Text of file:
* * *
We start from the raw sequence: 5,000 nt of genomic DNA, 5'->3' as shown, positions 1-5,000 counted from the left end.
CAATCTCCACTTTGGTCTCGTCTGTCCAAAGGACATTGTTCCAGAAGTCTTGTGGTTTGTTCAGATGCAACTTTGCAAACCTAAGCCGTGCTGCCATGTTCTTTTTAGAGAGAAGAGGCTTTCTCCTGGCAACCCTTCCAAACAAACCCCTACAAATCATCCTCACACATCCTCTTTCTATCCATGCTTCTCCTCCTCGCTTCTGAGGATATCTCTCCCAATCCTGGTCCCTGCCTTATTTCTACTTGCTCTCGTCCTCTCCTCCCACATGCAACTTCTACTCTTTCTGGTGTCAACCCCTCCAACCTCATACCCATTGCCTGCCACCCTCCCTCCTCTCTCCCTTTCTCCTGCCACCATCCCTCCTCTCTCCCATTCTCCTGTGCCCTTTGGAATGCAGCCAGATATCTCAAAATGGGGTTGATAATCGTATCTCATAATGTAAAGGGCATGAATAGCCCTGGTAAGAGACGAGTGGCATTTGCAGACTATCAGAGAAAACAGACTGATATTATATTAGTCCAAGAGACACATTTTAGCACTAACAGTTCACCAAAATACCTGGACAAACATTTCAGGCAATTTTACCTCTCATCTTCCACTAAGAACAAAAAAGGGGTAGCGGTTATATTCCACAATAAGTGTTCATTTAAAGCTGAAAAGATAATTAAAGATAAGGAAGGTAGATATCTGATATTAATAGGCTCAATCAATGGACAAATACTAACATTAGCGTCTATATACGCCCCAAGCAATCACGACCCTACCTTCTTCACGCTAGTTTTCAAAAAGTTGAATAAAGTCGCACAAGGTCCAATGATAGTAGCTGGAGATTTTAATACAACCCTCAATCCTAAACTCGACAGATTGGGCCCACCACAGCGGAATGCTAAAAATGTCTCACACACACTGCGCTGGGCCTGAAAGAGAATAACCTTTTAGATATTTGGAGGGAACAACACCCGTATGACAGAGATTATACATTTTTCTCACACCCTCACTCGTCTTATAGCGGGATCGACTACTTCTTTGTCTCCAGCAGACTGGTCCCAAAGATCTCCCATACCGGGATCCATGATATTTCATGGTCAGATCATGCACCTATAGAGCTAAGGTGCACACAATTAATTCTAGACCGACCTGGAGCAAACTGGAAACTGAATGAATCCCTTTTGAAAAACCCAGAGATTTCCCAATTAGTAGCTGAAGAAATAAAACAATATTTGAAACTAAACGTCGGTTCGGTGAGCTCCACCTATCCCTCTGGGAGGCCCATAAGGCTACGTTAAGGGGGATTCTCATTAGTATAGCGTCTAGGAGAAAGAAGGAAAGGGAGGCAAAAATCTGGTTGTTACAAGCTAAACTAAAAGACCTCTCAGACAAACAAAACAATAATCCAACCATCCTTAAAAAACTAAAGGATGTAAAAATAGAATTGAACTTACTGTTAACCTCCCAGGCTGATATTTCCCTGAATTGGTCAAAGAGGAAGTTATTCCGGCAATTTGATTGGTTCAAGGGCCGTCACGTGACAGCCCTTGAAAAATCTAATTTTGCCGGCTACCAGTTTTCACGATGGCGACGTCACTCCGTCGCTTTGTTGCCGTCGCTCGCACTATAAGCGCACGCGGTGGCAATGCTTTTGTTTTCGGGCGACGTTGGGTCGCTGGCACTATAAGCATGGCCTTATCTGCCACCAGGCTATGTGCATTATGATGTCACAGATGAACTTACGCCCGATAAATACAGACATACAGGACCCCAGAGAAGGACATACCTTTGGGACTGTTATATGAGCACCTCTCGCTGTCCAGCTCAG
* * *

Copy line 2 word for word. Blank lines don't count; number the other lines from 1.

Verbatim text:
CAATCTCCACTTTGGTCTCGTCTGTCCAAAGGACATTGTTCCAGAAGTCTTGTGGTTTGTTCAGATGCAACTTTGCAAACCTAAGCCGTGCTGCCATGTTCTTTTTAGAGAGAAGAGGCTTTCTCCTGGCAACCCTTCCAAACAAACCCCTACAAATCATCCTCACACATCCTCTTTCTATCCATGCTTCTCCTCCTCGCTTCTGAGGATATCTCTCCCAATCCTGGTCCCTGCCTTATTTCTACTTGCTCTCGTCCTCTCCTCCCACATGCAACTTCTACTCTTTCTGGTGTCAACCCCTCCAACCTCATACCCATTGCCTGCCACCCTCCCTCCTCTCTCCCTTTCTCCTGCCACCATCCCTCCTCTCTCCCATTCTCCTGTGCCCTTTGGAATGCAGCCAGATATCTCAAAATGGGGTTGATAATCGTATCTCATAATGTAAAGGGCATGAATAGCCCTGGTAAGAGACGAGTGGCATTTGCAGACTATCAGAGAAAACAGACTGATATTATATTAGTCCAAGAGACACATTTTAGCACTAACAGTTCACCAAAATACCTGGACAAACATTTCAGGCAATTTTACCTCTCATCTTCCACTAAGAACAAAAAAGGGGTAGCGGTTATATTCCACAATAAGTGTTCATTTAAAGCTGAAAAGATAATTAAAGATAAGGAAGGTAGATATCTGATATTAATAGGCTCAATCAATGGACAAATACTAACATTAGCGTCTATATACGCCCCAAGCAATCACGACCCTACCTTCTTCACGCTAGTTTTCAAAAAGTTGAATAAAGTCGCACAAGGTCCAATGATAGTAGCTGGAGATTTTAATACAACCCTCAATCCTAAACTCGACAGATTGGGCCCACCACAGCGGAATGCTAAAAATGTCTCACACACACTGCGCTGGGCCTGAAAGAGAATAACCTTTTAGATATTTGGAGGGAACAACACCCGTATGACAGAGATTATACATTTTTCTCACACCCTCACTCGTCTTATAGCGGGATCGACTACTTCTTTGTCTCCAGCAGACTGGTCCCAAAGATCTCCCATACCGGGATCCATGATATTTCATGGTCAGATCATGCACCTATAGAGCTAAGGTGCACACAATTAATTCTAGACCGACCTGGAGCAAACTGGAAACTGAATGAATCCCTTTTGAAAAACCCAGAGATTTCCCAATTAGTAGCTGAAGAAATAAAACAATATTTGAAACTAAACGTCGGTTCGGTGAGCTCCACCTATCCCTCTGGGAGGCCCATAAGGCTACGTTAAGGGGGATTCTCATTAGTATAGCGTCTAGGAGAAAGAAGGAAAGGGAGGCAAAAATCTGGTTGTTACAAGCTAAACTAAAAGACCTCTCAGACAAACAAAACAATAATCCAACCATCCTTAAAAAACTAAAGGATGTAAAAATAGAATTGAACTTACTGTTAACCTCCCAGGCTGATATTTCCCTGAATTGGTCAAAGAGGAAGTTATTCCGGCAATTTGATTGGTTCAAGGGCCGTCACGTGACAGCCCTTGAAAAATCTAATTTTGCCGGCTACCAGTTTTCACGATGGCGACGTCACTCCGTCGCTTTGTTGCCGTCGCTCGCACTATAAGCGCACGCGGTGGCAATGCTTTTGTTTTCGGGCGACGTTGGGTCGCTGGCACTATAAGCATGGCCTTATCTGCCACCAGGCTATGTGCATTATGATGTCACAGATGAACTTACGCCCGATAAATACAGACATACAGGACCCCAGAGAAGGACATACCTTTGGGACTGTTATATGAGCACCTCTCGCTGTCCAGCTCAG